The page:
- Hug your loved ones at home. Play with your children. Give your pets extra attention. And if you live by yourself cuddle a soft toy. Be kind to yourself and those around you.
- Watch a ballet or a musical – from the comfort of your living room.
- Sing with your neighbors or join a virtual gig with your favourite musician. Put music on while doing chores. Sing and dance around the house (just be mindful of your neighbors).
- Document your thoughts in a diary and show gratitude (rather than spiraling into the negative thoughts that will invariably come). Contact your local helpline if you need to talk to a counselor.
- Check in with your (elderly) neighbor regularly to make sure they are okay. Ask them if they need anything before you go shopping for groceries.
- Check your home for any items you can spare to help those who may need them right now: food, blankets, an extra heater, whatever it may be, and contact your local shelter, women’s refuge or food bank.
- If you’re in the fortunate position that you can spare some cash, donate money to charities who help those who need it most right now.
Get your affairs in order
- If you’re allowed to go outside and have a car clean your car. If you have a garden do some gardening. These easy things don’t require a lot of energy, but they get you off your butt and into the mood for more.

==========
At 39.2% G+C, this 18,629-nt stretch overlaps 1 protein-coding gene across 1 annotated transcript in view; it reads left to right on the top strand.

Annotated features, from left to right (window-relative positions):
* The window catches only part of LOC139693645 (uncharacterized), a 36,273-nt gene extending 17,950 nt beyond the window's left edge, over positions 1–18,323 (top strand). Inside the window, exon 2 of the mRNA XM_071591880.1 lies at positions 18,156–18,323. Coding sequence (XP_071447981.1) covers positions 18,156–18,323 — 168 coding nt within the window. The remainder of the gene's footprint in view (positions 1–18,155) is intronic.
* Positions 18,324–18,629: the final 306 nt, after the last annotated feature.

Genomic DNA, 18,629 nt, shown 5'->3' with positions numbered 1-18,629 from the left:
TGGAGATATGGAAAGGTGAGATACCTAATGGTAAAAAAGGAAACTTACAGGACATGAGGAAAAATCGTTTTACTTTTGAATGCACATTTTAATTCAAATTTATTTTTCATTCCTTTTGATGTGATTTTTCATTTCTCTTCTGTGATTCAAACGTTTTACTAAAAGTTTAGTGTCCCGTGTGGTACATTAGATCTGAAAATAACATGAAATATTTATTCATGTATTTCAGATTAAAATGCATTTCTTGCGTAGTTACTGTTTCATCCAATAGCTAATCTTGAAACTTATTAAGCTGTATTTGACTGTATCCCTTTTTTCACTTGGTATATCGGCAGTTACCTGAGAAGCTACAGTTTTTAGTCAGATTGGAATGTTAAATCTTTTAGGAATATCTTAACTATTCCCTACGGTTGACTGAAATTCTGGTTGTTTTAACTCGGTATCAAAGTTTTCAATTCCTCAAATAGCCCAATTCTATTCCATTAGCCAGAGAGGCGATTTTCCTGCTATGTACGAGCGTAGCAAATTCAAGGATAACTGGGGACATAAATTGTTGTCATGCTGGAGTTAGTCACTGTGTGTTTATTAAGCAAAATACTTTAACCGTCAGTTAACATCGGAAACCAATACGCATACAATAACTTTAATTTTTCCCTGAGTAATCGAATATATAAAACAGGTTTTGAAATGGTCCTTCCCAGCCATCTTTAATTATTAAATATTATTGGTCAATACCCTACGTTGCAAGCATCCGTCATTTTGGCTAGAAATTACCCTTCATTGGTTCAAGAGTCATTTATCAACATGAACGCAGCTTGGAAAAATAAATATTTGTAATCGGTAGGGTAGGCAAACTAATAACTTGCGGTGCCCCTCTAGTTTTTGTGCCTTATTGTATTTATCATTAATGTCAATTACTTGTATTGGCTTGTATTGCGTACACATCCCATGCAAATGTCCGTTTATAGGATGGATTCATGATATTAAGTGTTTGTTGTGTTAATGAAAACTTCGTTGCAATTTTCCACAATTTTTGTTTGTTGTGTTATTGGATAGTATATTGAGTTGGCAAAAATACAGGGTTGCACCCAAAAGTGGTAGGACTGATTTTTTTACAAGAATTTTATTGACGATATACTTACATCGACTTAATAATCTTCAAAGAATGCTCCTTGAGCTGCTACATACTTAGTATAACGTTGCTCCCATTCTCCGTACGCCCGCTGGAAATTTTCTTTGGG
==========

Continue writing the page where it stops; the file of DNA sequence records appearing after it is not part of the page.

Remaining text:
- Declutter your place. Pack clothing and box up household items you no longer need to drop-off at thrift/charity stores when it’s safe to do so. Ear-mark stuff you can sell and put them on eBay/Trade Me when the worst is over. This will also help you make some cash when there is nothing coming in.
- Digitize your old photos, negatives and any important documents.
- Fix things that are broken around the house or tackle that DIY project you’ve been putting off (if you’ve got the tools to do so – we don’t want you to hurt yourself). Or just give your house a good (spring) clean.
- Get your finances in order: make a budget and cut out any spend that doesn’t give you value. If you’re expecting a refund do your tax return. Now is the time.
- Update your will and speak to your loved ones about your final wishes. We’re not suggesting anything might happen to you. But once these things are sorted you can put them out of your mind.
- Learn a new skill. There are tons of great online courses out there, and even top universities offer many for free right now. Check out webinars, YouTube videos, language apps, etc. You can even learn to become more resilient, a skill that’s not only important as we grapple with the COVID-19 pandemic.
- Watch the documentaries/TED talks and listen to the podcasts you’ve never had time for.
- Read the books you’ve always wanted to read. Our top favorites are:
- Covey, Stephen R. (Author)
- English (Publication Language)
- Mandela, Nelson (Author)
- English (Publication Language)
- 768 Pages - 08/09/2020 (Publication Date) - Back Bay Books (Publisher)
- Elliott and Thompson
- Tim Marshall (Author)
- English (Publication Language)
- 08/09/2020 (Publication Date) - Elliott & Thompson Limited (Publisher)
Dream about your next holiday
- Visit some top travel destinations virtually and with the help of webcams.
- Explore the best museums around the world – with a virtual tour.
- Do some research for your next trip.
Tourism [is] becoming the hardest hit sector so far [but tourism is also] uniquely placed to lead future recovery. […] By staying home today, we can travel tomorrow. (Zurab Pololikashvili – Secretary General of the UN WTO)
Most of all, remember: There is not a single person that won’t be impacted by COVID-19 in one way or another. So, let’s help each other get through this.
Kia Kaha (Stay Strong in Māori).